Egypt: Provide Equitable Covid-19 Vaccine Access

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Egyptian Health Minister Hala Zayed at a press conference on January 24, 2021, speaking about the government’s plans for Covid-19 vaccinations.
© 2021 Fadel Dawod/NurPhoto via AP

(Beirut) – The Egyptian government should bolster measures to provide equitable access to Covid-19 vaccines for everyone in Egypt, Human Rights Watch said today. The government should allocate vaccines transparently, based on sound medical and public policy criteria, including World Health Organization guidance.

By early March, 2021, the Egyptian government had made vaccines available only to some health workers, as well as limited numbers of older people and people with chronic illnesses and had not provided a clear plan for its rollout. Official statements, mostly verbal, have been contradictory and suggest that the government plans to charge for the vaccine or require millions of low-income people to apply for a fee waiver, exacerbating inequitable access.

“Charging impoverished Egyptians for a critical vaccine goes against the fundamental human right to health and reflects the government’s distorted priorities,” said Amr Magdi, Middle East and North Africa researcher at Human Rights Watch. “To effectively fight the pandemic, Egypt should expand vaccine access by making it affordable and accessible for all, including making it freely available where needed.”

High-income countries, which have pre-booked the vast majority of the world’s Covid-19 vaccine supply, have not adopted suggestions, such as waiving intellectual property rules, that would enhance vaccine access for lower-income countries.

Health Minister Hala Zayed said in a news conference on January 24 that medical teams will receive the vaccine for free, along with people supported by Solidarity and Dignity (Takaful wa Karama), a government cash transfer program launched in 2015 as part of structural economic reforms tied to International Monetary Fund (IMF) loan agreements, that includes less than half of the poorest Egyptians. Everyone else will apparently be required to pay.

In late 2020, the program was supporting 3.6 million families, with 14 million people. The proportion of Egyptians who officially live under the national poverty line, currently EGP 857 per month (US$54.6), was 29.7 percent out of a population of 100 million people in 2019-2020, before the onset of the pandemic.

Zayed said in a TV interview on January 24 that the required vaccine payment will be up to EGP 100 ($6.38) per dose and that people who cannot afford the vaccine but are not registered under Solidarity and Dignity can request waivers. Her ministry has yet to make clear how, where, or when people could request those waivers.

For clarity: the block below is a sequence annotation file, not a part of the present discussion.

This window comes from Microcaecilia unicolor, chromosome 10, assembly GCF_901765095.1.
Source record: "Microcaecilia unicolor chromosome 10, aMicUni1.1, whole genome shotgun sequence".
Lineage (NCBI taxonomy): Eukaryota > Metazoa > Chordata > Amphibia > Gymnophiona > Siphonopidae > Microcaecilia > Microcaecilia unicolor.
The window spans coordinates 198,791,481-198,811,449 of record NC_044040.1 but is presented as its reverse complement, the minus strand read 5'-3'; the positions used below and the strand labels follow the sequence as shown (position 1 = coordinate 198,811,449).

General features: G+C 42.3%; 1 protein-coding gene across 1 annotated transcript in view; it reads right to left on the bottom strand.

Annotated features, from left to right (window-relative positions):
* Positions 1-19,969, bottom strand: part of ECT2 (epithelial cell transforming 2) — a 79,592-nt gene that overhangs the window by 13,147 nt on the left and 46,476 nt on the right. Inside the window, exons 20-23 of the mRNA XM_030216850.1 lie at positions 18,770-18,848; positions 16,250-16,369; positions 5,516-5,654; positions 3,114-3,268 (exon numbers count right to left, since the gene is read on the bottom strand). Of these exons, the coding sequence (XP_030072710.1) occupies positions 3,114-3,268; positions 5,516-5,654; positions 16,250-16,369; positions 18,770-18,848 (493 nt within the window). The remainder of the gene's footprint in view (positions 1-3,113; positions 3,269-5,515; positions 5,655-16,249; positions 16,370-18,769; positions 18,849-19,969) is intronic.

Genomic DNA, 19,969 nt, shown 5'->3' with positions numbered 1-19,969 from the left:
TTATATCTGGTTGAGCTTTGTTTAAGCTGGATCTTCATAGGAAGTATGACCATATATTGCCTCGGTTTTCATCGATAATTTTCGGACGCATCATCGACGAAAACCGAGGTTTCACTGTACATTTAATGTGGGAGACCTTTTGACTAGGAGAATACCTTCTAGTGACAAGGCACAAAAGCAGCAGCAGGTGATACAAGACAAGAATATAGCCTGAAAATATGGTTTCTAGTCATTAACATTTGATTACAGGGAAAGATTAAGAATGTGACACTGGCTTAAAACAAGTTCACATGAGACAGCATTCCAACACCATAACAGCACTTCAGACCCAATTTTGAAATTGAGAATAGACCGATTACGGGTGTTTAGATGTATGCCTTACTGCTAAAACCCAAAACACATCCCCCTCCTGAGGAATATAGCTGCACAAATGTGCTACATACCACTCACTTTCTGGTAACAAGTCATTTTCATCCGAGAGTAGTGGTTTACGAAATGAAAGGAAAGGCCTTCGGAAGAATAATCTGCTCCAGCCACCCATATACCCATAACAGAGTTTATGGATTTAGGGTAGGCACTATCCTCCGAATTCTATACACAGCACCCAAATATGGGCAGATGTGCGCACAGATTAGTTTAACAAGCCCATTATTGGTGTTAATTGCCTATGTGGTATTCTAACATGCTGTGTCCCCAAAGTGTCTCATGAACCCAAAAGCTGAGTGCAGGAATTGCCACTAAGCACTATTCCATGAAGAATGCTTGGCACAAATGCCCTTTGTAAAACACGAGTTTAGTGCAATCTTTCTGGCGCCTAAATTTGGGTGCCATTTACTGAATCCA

In her news conference, Zayed refused to answer a journalist’s question about how many people are among the medical professionals and other critical categories to be prioritized for vaccination. She appeared to exclude health workers other than doctors and nurses. The government plans also do not appear to prioritize vaccinating workers in high-risk jobs such as supermarkets, senior care homes, and education.

In January, the government created a website that on March 1 began accepting registrations for the vaccine but only from medical professionals, the elderly, and people with immunity-compromising health conditions. On March 4, the health ministry offered the vaccine for the first time to registered people who are not medical professionals. Zayed said that only about 153,000 people had registered on the website by March 4. On March 7, pro-government media reports said that less than 2,500 people received the vaccine. A health ministry official told Sky News Arabia that the vaccine was being offered for free. But the government issued no clarification about whether this will be the case for all people.

Zayed said that those who cannot use the website can register at a local hospital. This is a positive step, but the authorities should ensure it does not result in unequal access for people with less internet access, including women, older people, and people living in poverty.

The online system requires a mobile phone number and national ID number, which apparently excludes non-citizen residents, including refugees.

A Cairo resident who registered his parents with the system told Human Rights Watch that they received registration numbers via text messages, but not appointments for vaccinations. An Egyptian social media influencer tweeted that he had the same experience.

Finance Minister Mohamed Mo’eit claimed on January 14 that there was “no crisis” in allocating funds for vaccines, but that the government needs EGP 20 billion ($1.27 billion) to provide vaccines for 100 million Egyptians. At the time of his statement, the government had allocated only EGP 1 billion ($63,750). Pro-government media viewed his statements as implying that the vaccine would not be free for all.